If you had the opportunity to play Monopoly with him, you would have an insight into Ed Krampe. Ed was brilliant, decisive, innovative and just plain smart. He once wiped out four of us playing with him in less time than it took to put up a house or a hotel on St. James Place while smiling non stop, telling jokes and having the time of his life.
Ed’s work was much the same. Ed started as single owner/operator of a McDonald’s across from Northgate Mall on the Evangeline Thruway in Lafayette. You could find him there at almost any hour, showing someone how to take apart a Taylor soft serve dispenser or discussing the ingredients in a new sandwich the company had just rolled out in 1974 called the “Egg McMuffin.” From that first store, Ed grew McDonald’s of Acadiana — like a Monopoly master — to 21 restaurants owned by Ed and his sons across surrounding parishes.
The Ed Krampe I knew had 70,000 employees over 40 years. He also knew most of them. I was amazed when he told me about a crew member who had died in a motorcycle accident. I knew the young man’s family and mentioned his passing to Ed. Ed told me about how hard that young man worked, what his ambitions were and what Ed had hoped for him. That ability to ask questions and deeply get to know people well was a gift and was so much Ed Krampe.
When I met Ed, I was an account executive with an advertising agency working on the McDonald’s account. I was impressed that he was not at all interested in what his civic contributions would do for the bottom line of his stores. He looked for value in what organizations stood for and what their events might do for a greater good. As we worked together, Ed asked me why I wasn’t in business for myself. I told him my graduate school experience in mass communications was very different from his master’s degree in business administration. I had no idea how to start a business. I also told Ed of how many advertising agencies I had seen open and quickly close, not because they weren’t run by talented account managers and creative writers and artists but because they did not know how to run a company and pay the bills.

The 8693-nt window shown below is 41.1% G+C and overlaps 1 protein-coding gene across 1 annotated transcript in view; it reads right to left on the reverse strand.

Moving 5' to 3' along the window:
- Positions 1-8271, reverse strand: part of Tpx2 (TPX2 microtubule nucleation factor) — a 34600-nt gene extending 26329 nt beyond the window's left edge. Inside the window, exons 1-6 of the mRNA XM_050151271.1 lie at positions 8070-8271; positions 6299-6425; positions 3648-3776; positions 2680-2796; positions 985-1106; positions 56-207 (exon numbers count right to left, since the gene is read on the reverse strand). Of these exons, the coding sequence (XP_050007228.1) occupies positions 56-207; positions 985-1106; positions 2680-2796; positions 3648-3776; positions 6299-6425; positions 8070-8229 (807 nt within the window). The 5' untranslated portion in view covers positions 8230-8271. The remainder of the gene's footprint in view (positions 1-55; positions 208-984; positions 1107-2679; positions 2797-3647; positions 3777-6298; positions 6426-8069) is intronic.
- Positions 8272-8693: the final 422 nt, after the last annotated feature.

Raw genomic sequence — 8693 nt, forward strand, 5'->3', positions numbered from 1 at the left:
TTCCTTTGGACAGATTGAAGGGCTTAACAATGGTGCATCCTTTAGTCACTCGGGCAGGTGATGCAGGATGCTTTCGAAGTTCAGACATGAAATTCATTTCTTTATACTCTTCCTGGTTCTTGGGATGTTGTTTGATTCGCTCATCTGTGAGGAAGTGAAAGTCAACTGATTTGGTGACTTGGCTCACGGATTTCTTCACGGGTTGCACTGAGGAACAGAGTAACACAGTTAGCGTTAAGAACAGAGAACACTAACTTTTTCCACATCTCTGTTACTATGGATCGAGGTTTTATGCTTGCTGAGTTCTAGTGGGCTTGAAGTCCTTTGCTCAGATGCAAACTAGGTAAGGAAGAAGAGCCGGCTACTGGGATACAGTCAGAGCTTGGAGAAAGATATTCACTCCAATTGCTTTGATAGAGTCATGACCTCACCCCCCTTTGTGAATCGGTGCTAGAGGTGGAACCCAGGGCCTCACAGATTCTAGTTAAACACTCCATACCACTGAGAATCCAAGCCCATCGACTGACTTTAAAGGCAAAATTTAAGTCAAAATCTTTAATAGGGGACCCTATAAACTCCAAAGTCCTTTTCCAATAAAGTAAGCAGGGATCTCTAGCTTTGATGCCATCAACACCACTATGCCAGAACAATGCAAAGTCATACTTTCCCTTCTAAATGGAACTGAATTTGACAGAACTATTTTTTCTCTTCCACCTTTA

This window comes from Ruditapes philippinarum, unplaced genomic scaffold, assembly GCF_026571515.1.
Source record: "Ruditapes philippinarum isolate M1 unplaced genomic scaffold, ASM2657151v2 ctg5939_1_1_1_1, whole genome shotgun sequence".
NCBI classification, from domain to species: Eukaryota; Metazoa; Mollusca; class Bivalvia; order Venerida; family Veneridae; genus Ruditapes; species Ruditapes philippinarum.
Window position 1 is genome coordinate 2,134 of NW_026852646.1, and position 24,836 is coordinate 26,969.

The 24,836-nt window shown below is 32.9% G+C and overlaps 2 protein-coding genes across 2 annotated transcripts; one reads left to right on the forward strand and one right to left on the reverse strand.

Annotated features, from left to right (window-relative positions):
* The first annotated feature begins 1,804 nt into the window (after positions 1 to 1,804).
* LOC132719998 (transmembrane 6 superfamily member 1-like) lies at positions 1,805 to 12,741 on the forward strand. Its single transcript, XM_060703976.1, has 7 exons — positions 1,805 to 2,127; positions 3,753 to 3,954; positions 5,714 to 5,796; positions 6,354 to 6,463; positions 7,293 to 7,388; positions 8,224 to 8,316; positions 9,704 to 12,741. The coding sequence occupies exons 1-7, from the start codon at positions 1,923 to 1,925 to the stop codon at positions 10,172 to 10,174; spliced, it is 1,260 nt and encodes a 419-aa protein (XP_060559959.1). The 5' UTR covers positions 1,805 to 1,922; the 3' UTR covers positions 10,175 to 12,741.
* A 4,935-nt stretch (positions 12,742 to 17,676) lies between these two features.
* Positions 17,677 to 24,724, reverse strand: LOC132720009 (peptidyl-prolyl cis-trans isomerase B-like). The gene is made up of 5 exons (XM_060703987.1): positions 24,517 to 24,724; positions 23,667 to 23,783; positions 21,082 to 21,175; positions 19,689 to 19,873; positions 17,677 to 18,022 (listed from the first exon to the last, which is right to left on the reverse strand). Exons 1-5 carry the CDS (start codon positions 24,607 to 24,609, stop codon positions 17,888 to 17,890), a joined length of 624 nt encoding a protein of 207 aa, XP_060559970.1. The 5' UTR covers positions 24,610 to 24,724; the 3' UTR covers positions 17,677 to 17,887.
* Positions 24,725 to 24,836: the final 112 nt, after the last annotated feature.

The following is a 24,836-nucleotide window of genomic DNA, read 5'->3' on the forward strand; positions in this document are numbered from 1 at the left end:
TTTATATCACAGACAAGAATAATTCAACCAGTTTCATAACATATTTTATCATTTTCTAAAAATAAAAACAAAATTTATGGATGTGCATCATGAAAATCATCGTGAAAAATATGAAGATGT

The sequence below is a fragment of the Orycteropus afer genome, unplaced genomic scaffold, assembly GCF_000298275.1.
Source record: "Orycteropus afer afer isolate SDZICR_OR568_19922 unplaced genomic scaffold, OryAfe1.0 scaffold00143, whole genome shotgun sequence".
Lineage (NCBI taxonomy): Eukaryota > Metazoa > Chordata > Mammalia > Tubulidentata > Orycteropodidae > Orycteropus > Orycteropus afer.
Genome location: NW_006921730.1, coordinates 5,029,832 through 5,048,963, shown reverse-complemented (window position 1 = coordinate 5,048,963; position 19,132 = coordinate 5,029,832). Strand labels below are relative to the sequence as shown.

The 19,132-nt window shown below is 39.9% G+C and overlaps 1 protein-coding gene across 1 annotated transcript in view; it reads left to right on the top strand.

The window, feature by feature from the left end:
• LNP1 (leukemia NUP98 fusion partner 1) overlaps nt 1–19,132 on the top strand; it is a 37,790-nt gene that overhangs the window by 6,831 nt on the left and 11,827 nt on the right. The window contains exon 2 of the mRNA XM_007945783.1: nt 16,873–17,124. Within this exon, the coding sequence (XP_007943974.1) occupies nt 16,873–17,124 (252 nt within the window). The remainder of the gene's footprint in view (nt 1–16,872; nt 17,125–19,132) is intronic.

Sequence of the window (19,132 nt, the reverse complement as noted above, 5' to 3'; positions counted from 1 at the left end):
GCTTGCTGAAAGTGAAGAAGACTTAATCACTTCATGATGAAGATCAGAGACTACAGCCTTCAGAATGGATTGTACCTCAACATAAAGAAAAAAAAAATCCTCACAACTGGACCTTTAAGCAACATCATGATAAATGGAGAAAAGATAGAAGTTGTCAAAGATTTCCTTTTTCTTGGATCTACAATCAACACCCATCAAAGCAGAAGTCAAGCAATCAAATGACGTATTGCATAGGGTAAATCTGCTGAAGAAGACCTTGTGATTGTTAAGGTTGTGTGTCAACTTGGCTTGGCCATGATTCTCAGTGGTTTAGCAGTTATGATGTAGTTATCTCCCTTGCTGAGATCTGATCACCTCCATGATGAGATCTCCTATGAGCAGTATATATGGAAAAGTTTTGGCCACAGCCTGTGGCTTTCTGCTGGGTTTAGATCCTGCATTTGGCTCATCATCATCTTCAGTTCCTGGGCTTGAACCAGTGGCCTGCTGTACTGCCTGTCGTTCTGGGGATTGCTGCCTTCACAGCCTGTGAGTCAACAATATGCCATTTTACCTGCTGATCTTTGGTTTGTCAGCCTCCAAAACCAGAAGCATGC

From that conversation, Ed continued to convince me that I should go out on my own, and he offered his vast business knowledge to help make that happen. It wasn’t the money. SIDES & Associates was started with a $10,000 loan backed entirely by Ed and repaid to him during the first year. It was the knowledge, confidence and faith Ed Krampe provided as a board member and friend. SIDES has been successful more than any of us could have imagined, working with local companies, national corporations like Conoco and Devon, and even the U.S. Department of Homeland Security. None of that would have happened without Ed Krampe. Like so many independent restaurants, partnerships, real estate ventures and other pieces of Boardwalk, Park Place and various parts of our economy that he touched, our business might never have happened without Ed.
Ed is missed and he will continue to be missed.